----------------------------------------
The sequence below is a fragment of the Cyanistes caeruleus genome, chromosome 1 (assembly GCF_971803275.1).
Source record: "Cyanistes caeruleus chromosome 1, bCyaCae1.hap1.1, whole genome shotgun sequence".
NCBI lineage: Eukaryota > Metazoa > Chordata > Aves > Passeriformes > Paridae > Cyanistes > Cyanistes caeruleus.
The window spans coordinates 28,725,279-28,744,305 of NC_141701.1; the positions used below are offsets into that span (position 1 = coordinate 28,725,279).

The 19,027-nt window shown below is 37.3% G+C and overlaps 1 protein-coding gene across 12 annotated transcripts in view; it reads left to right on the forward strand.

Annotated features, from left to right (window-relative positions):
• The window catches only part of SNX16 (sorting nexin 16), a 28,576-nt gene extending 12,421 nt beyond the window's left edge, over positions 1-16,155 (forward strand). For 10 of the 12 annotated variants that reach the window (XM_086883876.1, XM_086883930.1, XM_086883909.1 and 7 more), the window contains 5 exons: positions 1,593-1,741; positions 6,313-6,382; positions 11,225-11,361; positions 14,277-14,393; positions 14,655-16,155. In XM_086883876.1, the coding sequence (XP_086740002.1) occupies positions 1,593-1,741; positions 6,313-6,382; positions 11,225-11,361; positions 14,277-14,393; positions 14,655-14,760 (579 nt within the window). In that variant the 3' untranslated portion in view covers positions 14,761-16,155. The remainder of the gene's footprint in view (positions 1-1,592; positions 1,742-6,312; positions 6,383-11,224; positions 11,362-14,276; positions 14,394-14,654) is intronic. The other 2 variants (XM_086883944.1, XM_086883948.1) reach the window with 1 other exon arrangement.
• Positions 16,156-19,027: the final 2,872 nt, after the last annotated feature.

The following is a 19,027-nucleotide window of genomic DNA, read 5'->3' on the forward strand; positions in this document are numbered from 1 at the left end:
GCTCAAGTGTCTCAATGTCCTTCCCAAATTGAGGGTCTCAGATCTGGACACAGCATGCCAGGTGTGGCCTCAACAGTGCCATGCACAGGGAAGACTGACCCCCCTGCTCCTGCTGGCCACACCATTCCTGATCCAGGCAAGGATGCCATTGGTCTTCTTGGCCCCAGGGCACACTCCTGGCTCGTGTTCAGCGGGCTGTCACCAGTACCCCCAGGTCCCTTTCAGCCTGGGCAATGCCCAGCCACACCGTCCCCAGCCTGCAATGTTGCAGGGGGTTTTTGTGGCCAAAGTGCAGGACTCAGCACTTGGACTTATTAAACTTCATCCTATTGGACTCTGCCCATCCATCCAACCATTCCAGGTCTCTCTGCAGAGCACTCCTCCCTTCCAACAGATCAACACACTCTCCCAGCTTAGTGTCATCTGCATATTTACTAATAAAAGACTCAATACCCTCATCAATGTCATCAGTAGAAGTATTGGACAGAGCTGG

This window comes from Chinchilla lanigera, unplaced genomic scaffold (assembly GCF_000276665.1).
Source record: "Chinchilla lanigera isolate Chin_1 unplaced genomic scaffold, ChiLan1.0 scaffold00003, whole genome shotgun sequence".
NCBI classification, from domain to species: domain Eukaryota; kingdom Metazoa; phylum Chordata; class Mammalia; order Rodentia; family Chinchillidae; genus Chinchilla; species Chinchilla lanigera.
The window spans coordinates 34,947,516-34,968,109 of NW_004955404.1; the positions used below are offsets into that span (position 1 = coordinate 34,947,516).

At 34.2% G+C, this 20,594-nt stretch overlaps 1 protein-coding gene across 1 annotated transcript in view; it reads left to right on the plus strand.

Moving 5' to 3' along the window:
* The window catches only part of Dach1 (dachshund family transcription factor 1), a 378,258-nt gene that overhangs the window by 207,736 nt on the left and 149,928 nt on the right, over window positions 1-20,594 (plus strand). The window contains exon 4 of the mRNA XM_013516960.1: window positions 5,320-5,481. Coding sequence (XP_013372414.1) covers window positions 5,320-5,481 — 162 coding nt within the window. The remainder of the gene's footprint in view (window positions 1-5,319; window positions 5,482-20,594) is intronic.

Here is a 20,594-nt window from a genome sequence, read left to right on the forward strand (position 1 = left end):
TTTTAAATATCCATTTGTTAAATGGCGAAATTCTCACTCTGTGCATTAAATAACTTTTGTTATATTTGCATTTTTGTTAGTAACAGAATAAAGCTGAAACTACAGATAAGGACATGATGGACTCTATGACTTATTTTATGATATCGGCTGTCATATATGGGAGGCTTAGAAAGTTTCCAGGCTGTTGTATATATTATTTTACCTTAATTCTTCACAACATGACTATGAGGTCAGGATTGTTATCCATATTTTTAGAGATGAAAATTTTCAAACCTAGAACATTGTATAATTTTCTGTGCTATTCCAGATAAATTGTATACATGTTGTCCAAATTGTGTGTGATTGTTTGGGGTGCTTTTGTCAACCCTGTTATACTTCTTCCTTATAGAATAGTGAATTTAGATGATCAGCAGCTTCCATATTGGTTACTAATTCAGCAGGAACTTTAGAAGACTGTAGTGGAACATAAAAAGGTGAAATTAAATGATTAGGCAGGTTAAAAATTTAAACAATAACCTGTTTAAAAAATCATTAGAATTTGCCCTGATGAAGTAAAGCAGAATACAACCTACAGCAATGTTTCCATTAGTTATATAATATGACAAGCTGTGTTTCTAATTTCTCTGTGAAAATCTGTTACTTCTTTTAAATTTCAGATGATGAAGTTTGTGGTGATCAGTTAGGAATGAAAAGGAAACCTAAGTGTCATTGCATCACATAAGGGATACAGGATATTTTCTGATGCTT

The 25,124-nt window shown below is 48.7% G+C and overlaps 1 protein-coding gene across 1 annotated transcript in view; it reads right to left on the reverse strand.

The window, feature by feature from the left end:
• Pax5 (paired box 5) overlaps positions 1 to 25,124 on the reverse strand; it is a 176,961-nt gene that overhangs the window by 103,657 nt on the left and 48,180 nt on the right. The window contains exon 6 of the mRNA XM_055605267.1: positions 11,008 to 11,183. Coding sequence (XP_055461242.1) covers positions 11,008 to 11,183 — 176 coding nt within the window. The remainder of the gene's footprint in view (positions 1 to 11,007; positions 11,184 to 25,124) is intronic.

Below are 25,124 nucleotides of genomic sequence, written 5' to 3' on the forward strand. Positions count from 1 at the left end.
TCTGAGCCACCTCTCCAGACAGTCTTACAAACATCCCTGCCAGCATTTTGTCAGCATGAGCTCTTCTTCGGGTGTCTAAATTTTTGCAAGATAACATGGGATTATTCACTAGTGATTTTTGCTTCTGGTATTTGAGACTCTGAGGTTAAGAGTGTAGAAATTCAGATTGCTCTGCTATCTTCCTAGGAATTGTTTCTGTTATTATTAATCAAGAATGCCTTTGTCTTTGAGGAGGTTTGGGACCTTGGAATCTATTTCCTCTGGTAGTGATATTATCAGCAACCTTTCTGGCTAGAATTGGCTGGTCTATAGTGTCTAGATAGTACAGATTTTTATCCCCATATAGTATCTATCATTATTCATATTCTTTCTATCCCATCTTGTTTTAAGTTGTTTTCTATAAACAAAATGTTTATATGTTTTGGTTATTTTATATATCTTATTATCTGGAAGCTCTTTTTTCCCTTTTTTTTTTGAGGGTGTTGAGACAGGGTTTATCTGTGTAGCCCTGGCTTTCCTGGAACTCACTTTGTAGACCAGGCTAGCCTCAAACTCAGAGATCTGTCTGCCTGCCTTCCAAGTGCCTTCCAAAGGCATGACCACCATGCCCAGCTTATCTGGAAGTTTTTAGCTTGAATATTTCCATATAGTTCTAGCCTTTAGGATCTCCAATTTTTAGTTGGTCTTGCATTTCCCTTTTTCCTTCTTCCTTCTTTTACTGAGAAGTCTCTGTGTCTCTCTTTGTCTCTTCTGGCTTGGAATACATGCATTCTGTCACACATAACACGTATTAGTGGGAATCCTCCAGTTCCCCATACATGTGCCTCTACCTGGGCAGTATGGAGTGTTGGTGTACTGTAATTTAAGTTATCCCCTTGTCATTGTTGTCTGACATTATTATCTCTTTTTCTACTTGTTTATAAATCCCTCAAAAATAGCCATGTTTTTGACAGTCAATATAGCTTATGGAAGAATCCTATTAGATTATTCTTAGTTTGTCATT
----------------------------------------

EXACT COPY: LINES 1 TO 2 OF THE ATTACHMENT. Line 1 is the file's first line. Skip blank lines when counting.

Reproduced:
The sequence below is a fragment of the Cyanistes caeruleus genome, chromosome 1 (assembly GCF_971803275.1).
Source record: "Cyanistes caeruleus chromosome 1, bCyaCae1.hap1.1, whole genome shotgun sequence".